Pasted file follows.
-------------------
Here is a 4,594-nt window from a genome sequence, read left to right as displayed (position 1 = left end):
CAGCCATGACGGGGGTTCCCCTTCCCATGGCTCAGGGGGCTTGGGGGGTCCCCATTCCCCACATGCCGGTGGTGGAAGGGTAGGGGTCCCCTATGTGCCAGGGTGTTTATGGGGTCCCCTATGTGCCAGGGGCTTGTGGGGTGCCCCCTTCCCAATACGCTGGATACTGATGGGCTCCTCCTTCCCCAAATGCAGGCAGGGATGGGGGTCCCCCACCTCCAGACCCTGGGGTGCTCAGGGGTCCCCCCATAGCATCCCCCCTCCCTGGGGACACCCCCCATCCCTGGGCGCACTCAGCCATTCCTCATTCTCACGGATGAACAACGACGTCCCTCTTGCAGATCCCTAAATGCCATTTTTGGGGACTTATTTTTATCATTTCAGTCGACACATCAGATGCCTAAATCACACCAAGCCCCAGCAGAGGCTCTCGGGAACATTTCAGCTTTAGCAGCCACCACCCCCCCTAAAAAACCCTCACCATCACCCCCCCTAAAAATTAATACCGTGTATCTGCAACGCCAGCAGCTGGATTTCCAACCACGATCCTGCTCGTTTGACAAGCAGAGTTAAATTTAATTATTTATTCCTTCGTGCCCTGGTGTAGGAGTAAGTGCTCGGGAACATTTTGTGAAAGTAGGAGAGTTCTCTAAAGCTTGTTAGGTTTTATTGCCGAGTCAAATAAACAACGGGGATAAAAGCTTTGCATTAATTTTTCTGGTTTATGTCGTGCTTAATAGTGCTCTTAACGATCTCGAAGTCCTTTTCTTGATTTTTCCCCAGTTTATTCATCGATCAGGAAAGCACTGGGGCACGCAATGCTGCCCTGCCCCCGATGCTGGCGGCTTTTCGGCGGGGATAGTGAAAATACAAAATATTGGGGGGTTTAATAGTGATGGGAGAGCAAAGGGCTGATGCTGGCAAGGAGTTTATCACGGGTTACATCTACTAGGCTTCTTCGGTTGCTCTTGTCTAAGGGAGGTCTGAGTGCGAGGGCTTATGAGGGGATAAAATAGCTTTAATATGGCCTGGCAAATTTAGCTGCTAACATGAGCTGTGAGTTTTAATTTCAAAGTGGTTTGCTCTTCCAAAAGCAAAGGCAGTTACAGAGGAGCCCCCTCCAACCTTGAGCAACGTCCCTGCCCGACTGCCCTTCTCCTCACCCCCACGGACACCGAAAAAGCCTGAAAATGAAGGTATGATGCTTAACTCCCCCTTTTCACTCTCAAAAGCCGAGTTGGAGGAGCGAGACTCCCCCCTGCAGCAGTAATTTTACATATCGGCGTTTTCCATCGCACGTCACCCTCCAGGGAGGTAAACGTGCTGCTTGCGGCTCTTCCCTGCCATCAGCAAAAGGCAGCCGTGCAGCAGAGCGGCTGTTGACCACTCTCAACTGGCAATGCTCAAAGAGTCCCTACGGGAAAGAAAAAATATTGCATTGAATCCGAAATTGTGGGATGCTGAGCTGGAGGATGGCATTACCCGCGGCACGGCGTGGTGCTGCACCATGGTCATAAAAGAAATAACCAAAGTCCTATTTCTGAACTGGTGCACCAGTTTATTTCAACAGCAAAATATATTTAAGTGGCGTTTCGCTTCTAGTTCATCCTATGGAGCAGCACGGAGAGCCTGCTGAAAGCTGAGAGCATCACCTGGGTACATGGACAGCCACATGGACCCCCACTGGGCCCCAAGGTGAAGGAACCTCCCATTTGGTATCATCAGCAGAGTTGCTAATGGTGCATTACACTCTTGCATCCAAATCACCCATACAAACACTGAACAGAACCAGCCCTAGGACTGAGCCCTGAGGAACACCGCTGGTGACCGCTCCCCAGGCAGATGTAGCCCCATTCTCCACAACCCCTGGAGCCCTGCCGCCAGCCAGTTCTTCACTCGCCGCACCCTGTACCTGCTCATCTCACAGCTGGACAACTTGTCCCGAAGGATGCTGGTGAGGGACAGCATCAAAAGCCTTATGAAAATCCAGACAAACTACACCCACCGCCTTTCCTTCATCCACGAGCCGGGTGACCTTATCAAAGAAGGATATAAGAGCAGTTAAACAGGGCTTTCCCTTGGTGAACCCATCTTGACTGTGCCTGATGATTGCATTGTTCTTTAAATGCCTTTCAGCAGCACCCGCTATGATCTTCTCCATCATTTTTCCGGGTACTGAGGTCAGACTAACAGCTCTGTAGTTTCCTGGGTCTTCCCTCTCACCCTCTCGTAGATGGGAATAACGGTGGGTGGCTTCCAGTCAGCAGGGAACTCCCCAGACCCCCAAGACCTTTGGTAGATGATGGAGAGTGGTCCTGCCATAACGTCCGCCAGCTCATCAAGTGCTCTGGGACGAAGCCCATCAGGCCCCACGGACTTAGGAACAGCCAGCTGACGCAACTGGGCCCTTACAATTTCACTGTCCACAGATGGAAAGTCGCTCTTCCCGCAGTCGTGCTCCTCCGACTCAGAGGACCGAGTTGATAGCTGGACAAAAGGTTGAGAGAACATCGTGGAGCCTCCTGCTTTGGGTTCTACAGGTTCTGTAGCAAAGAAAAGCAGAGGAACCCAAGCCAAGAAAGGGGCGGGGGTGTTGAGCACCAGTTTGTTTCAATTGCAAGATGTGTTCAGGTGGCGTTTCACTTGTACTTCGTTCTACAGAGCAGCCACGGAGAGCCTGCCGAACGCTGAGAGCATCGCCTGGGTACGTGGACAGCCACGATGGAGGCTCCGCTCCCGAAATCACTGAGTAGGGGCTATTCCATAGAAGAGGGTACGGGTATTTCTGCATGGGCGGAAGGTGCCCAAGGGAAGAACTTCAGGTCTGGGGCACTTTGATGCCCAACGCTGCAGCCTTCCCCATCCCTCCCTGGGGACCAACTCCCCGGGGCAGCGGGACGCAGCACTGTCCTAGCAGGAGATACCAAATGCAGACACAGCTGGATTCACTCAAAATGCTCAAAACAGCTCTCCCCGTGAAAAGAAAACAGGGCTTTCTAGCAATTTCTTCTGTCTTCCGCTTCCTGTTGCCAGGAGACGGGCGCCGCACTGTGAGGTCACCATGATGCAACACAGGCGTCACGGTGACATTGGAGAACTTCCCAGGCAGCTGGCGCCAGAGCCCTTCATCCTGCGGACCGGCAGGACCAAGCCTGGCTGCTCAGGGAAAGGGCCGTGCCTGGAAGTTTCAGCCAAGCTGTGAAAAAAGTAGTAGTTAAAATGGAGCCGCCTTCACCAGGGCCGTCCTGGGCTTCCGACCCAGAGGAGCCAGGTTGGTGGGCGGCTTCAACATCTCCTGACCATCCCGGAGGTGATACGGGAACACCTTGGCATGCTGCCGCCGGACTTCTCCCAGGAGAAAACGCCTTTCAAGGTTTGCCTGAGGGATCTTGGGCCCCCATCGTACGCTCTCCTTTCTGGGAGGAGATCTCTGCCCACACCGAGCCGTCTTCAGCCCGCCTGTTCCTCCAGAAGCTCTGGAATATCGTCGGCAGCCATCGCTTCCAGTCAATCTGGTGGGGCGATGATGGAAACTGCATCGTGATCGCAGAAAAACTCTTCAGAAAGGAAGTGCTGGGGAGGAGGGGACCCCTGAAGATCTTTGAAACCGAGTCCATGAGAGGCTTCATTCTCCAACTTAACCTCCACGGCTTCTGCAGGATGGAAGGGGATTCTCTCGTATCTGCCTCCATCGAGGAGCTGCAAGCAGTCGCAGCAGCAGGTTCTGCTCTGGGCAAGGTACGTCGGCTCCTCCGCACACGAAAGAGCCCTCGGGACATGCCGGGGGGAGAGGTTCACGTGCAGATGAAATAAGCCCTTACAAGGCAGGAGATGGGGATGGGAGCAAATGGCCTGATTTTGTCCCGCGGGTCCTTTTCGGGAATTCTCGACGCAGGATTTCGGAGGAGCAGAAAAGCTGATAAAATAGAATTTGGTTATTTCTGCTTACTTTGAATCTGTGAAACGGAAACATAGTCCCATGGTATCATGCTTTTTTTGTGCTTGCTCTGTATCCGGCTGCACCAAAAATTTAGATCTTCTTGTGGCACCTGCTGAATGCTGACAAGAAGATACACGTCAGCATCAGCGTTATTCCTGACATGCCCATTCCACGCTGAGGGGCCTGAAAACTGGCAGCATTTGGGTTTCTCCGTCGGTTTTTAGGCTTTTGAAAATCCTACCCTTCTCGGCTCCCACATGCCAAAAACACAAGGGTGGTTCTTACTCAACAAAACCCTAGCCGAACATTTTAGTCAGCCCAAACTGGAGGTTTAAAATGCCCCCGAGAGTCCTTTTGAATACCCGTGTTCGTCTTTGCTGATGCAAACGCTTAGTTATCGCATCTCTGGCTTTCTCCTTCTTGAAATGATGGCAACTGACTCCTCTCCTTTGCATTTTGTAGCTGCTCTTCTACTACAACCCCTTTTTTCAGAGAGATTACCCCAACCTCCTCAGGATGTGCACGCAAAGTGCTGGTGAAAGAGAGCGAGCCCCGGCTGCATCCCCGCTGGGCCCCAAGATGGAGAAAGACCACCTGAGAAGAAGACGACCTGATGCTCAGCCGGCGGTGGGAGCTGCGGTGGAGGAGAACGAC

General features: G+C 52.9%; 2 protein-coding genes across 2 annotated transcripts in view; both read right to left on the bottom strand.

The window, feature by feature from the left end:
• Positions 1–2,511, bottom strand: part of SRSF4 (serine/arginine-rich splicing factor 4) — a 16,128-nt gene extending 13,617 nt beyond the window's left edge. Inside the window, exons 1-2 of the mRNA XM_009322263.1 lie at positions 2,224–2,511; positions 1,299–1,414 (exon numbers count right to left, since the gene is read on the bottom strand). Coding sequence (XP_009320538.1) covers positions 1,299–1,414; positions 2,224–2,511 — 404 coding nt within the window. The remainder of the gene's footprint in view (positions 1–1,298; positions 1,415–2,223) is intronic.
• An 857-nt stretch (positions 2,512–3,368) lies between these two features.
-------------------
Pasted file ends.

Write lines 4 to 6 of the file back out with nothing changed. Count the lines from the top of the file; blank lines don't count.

The window, feature by feature from the left end:
• Positions 1–2,511, bottom strand: part of SRSF4 (serine/arginine-rich splicing factor 4) — a 16,128-nt gene extending 13,617 nt beyond the window's left edge. Inside the window, exons 1-2 of the mRNA XM_009322263.1 lie at positions 2,224–2,511; positions 1,299–1,414 (exon numbers count right to left, since the gene is read on the bottom strand). Coding sequence (XP_009320538.1) covers positions 1,299–1,414; positions 2,224–2,511 — 404 coding nt within the window. The remainder of the gene's footprint in view (positions 1–1,298; positions 1,415–2,223) is intronic.
• An 857-nt stretch (positions 2,512–3,368) lies between these two features.